In addition to the biochemical evidence, genetic interactions have been demonstrated between dFmr1 and components of the miRNA pathway, including dAGO1 and dAGO2 [48, 51]. It was found that AGO1 is required for dFmr1-mediated regulation of synaptic plasticity. Moreover, partial loss of AGO1 could suppress the neuronal apoptosis caused by the overexpression of dFmr1 [48]. Together these data suggest that AGO1 is critical for the biological functions of FMRP in neural development and synaptogenesis [48]. dFmr1 has also been found to interact genetically with AGO2, and the ppk1 mRNA level appears to be regulated by dFmr1 and AGO2 [51]. Recent studies provide further evidence of the involvement of Fmrp in miRNA-containing RISC and P body-like granule in Drosophila neurons [52]. The protein identities of the Staufen- and Fmrp-containing RNPs in Drosophila neurons include Dcp1p and Xrn1p/Pacman (RNA degradation pathway), Argonaute (miRNA pathway), NMD (Upf1p) (nonsense-mediated decay), and Me31B/Dhh1p (general translational repression pathway). Among these protein components, Me31B is shown to be involved in translational repression together with an Fmrp-associated P-body protein (Scd6p/trailer hitch) in an FMRP-driven and Argonaute-dependent manner in developing eye imaginal discs. In addition, Me31B protein functions as a translational repressor that is mediated by bantam miRNA together with Fmrp and Scd6p/trailer hitch in wing imaginal discs. These results strongly suggest that the miRNA pathway is involved in regulation mediated by FMRP.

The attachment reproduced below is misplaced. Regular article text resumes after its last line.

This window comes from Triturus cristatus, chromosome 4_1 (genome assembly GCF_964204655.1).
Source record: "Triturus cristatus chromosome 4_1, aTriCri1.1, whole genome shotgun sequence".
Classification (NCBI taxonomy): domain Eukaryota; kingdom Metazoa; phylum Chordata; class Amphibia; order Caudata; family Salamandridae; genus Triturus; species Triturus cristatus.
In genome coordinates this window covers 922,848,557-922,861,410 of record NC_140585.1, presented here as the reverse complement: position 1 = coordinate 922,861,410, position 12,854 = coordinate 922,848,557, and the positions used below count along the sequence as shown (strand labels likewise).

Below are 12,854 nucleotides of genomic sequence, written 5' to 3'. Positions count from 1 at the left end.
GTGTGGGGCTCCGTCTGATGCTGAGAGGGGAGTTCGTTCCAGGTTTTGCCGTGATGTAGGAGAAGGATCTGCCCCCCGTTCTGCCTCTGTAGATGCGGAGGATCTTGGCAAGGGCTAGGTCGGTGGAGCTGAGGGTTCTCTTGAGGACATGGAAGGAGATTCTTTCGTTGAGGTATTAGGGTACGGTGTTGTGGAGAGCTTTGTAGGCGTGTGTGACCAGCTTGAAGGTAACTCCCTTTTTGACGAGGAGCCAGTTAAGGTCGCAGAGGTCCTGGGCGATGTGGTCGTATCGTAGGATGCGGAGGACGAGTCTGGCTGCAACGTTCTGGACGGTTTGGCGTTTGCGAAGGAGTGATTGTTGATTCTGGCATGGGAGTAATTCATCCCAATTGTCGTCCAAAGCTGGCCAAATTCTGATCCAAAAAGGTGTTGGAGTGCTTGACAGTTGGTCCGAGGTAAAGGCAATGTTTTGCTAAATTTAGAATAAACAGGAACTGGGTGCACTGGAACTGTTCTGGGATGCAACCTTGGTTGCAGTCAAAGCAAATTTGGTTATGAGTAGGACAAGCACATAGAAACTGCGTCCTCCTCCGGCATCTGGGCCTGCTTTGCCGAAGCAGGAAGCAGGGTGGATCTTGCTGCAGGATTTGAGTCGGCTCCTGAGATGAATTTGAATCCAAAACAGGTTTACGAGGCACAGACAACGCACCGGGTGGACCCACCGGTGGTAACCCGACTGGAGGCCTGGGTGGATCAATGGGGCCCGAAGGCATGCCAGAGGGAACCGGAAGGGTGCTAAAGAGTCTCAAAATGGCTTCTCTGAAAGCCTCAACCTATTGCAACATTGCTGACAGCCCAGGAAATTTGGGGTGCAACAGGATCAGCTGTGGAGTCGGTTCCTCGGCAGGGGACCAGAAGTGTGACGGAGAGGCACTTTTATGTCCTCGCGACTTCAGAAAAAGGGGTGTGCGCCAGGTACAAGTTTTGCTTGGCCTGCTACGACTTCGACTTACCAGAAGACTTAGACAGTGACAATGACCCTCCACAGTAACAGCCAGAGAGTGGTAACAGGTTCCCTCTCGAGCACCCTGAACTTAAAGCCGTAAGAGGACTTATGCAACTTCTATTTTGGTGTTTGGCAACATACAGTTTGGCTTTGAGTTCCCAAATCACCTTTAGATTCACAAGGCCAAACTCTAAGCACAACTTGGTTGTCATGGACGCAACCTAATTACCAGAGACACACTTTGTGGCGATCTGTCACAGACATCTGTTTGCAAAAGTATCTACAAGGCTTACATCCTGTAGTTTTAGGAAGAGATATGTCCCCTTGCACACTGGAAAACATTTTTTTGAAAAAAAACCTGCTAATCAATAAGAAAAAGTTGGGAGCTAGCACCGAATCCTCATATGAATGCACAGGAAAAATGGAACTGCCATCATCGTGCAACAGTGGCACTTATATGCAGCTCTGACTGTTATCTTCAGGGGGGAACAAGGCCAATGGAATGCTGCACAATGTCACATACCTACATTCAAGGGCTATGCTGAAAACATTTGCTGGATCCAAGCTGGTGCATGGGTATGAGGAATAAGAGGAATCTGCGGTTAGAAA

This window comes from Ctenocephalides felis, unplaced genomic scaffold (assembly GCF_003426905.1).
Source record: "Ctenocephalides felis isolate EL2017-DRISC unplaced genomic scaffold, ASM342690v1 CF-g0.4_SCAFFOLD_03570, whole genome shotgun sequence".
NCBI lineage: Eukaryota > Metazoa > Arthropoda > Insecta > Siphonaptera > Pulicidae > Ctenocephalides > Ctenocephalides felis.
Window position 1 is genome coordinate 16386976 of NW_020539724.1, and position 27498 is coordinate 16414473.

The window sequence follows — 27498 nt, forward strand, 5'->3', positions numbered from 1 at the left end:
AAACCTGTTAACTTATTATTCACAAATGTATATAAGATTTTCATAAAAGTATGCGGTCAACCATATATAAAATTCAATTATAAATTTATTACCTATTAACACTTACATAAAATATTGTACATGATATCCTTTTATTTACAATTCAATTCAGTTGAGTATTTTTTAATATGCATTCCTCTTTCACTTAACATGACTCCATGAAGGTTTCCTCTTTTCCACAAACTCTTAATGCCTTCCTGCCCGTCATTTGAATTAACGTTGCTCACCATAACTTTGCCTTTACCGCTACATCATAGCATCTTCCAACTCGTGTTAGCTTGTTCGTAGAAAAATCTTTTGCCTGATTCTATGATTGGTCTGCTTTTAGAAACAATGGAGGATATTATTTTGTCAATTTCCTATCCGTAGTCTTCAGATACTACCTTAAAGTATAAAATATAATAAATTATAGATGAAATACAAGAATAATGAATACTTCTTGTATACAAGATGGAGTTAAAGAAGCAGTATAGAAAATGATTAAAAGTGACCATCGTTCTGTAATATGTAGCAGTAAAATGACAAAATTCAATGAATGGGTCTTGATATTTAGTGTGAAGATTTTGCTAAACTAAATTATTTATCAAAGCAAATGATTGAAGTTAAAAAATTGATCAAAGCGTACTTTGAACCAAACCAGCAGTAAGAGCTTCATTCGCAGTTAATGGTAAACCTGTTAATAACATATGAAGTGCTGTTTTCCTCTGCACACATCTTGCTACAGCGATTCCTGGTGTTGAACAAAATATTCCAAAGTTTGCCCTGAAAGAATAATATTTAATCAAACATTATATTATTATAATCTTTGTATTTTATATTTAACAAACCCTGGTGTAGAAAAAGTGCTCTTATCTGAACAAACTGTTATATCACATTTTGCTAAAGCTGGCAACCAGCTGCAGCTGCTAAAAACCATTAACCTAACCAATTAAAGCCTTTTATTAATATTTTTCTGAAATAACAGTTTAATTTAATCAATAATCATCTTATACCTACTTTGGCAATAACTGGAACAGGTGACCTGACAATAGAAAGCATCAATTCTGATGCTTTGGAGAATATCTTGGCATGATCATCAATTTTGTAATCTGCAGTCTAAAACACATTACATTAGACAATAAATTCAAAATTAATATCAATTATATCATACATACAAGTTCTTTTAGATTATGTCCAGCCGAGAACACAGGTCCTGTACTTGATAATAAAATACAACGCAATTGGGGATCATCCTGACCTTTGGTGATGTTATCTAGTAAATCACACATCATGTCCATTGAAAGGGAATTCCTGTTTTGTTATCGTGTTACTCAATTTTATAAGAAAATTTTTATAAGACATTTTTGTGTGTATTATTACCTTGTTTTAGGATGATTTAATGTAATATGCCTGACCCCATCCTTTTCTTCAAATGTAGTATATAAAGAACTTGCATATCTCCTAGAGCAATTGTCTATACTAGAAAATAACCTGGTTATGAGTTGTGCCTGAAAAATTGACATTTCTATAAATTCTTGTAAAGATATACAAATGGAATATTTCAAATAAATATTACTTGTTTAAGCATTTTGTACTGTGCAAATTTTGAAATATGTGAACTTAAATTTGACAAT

FMRP belongs to a small family of RNA-binding proteins, which also includes FXR1P and FXR2P. These three proteins have also been associated with each other biochemically and were believed to be involved in translational suppression together. Surprisingly, in a recent studies, FXR1P together with AGO2, factors associated with miRNPs, are shown to be recruited by AU-rich elements (AREs) in 3’UTR of cytokine mRNAs, such as TNFα, contributing significantly to translation upregulation of these mRNAs upon cell cycle arrest [53, 54]. Further studies indicate that two with flanks of the three AUUA motifs in ARE is responsible for recruiting FXR1P and AGO2 via bas -pairing with seed region of miR369-3, which is required for miRNA-dependent translation activation under cell cycle arrest conditions [54]. Thus, a novel role for miRNAs and versatile miRNP function has been proposed in response to cell cycle. Switch of AGO2 from repressor to activator may, at least, partially alter its interactions with FXR1P as well as expression levels of FXR1P, maintaining the oscillation between translational repression and activation mediated by miRNAs in coordination with cell cycle [54]. It remains to be seen how widespread this phenomenon is, and whether FMRP or FXR2P also participate in this process.